Review by Ateas

"Super Mario 3D Land is everything a Mario fan could hope for."

Super Mario 3D Land is the latest entry in the long-running Mario franchise, and the first traditional Nintendo-made game on the 3DS that isn't a remake or port. That fact alone makes it noteworthy, but what helps it along is that 3D Land is an outstanding Mario game that showcases what the 3DS is capable of better than anything before it, and might help put to rest any doubts current owners might have about their purchase.

At first glance, it may be easy to confuse 3D Land with a more modern-style Mario game in the vein of Mario Galaxy or Sunshine - one in which you explore vast levels connected to a central hub area in search of Stars by completing various objectives. In reality, 3D Land - like its name implies - has more in common with a traditional Mario sidescroller, but with an added third dimension. Like classic Mario games, your objective is simply to make it to the flag at the end of the level. Standing in your way are obstacles like spikes, wrecking balls, and bottomless pits, alongside classic Mario enemies such as Goombas, Bullet Bills, and Koopa Troopas.

Level design is absolutely fantastic. Every level plays differently, and you'll never really find yourself doing the same exact thing twice in different areas. Most levels are very good, but some stand out and are a blast - I especially enjoyed the Bowser Castle areas which put a new spin on the classic Bowser boss fight, and the final confrontation with Bowser is truly epic, challenging, and fun enough that I've done it more than once solely for kicks. The game is heavily inspired by Super Mario Bros 3 on the NES. Airship levels return, and the Tanooki Suit makes a reappearance and proves to be one of the most useful powerups due to its ability to slow your descent, making accurate jumping easier. Alongside the Suit, you'll find familiar powerups like the Fire Flower and relatively new ones like the Boomerang. Remixed music from Mario 3 can be heard alongside brand new catchy tunes. Level design elements from previous games return in new forms, along with new ones; there's one particularly creative level type that has you platforming across gigantic pixelated platforms in the shape of classic Mario sprites. Older level designs are given new life. Underwater levels in particular are no longer annoyances, and instead are fun and give a breathtaking 3D presentation.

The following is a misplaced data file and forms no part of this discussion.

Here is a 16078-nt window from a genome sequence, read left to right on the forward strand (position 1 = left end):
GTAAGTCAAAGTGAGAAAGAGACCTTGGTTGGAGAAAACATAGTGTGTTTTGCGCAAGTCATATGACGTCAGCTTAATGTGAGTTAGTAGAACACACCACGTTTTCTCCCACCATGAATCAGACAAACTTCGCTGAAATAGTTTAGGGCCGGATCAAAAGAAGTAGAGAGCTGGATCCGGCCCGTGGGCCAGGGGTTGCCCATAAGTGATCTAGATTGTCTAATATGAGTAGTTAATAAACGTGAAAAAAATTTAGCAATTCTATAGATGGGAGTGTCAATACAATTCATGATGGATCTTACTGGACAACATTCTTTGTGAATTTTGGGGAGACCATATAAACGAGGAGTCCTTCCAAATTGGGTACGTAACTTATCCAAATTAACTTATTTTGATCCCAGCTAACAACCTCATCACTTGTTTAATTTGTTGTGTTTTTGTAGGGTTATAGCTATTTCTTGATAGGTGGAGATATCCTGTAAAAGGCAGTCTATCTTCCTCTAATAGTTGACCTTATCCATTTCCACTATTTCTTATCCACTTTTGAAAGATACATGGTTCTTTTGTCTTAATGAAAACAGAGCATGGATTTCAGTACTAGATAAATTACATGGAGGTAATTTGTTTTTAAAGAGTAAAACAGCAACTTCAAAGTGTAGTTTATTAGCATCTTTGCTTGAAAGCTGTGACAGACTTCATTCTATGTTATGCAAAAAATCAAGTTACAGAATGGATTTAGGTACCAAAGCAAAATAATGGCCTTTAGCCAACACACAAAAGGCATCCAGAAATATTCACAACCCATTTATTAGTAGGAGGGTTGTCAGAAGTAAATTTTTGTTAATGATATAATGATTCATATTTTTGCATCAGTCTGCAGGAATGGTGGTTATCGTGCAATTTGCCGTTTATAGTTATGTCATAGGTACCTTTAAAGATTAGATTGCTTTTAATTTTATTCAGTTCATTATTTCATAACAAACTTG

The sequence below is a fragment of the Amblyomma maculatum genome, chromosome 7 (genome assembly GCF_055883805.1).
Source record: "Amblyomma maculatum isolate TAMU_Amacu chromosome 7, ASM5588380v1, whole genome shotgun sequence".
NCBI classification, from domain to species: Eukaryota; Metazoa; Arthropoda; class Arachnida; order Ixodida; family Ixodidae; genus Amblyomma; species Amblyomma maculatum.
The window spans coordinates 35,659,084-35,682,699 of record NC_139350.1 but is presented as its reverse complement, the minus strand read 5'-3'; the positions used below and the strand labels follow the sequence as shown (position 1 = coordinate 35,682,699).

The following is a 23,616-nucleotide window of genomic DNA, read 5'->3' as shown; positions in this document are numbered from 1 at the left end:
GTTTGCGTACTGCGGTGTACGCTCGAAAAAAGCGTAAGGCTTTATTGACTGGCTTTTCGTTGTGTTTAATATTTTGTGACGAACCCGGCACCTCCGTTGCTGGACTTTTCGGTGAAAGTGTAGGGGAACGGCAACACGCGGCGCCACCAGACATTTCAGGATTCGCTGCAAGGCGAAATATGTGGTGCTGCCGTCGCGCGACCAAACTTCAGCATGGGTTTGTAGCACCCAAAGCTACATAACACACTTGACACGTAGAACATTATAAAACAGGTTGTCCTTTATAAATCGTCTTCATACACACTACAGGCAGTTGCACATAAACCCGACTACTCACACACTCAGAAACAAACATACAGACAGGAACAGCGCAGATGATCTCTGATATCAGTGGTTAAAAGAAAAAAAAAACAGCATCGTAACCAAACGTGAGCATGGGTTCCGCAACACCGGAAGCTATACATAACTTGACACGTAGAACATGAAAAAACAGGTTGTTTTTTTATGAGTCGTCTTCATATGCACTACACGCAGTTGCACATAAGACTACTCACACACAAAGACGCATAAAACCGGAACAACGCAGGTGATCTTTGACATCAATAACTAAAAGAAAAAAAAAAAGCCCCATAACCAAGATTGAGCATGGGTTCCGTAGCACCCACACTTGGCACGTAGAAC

The 3D is really showcased here and adds a lot to the game. I expected to mostly play in 2D mode, but ultimately I left 3D on most of the time because it really does help. Some areas are deliberately tricky in 2D - platforms that look like they're on an equal plane in 2D mode are revealed to be rather far apart with the 3D turned on, which can result in some untimely deaths in 2D mode. It's a neat trick, and a perfect example of Nintendo making good use of their own hardware. There were a couple of levels that have you jumping long lengths downward - they're fun in their own right, but these areas were a real rush with the 3D enabled. The more I play my 3DS, the more natural the 3D "sweet spot" becomes, and the less apparent the "ghosting" image effect becomes.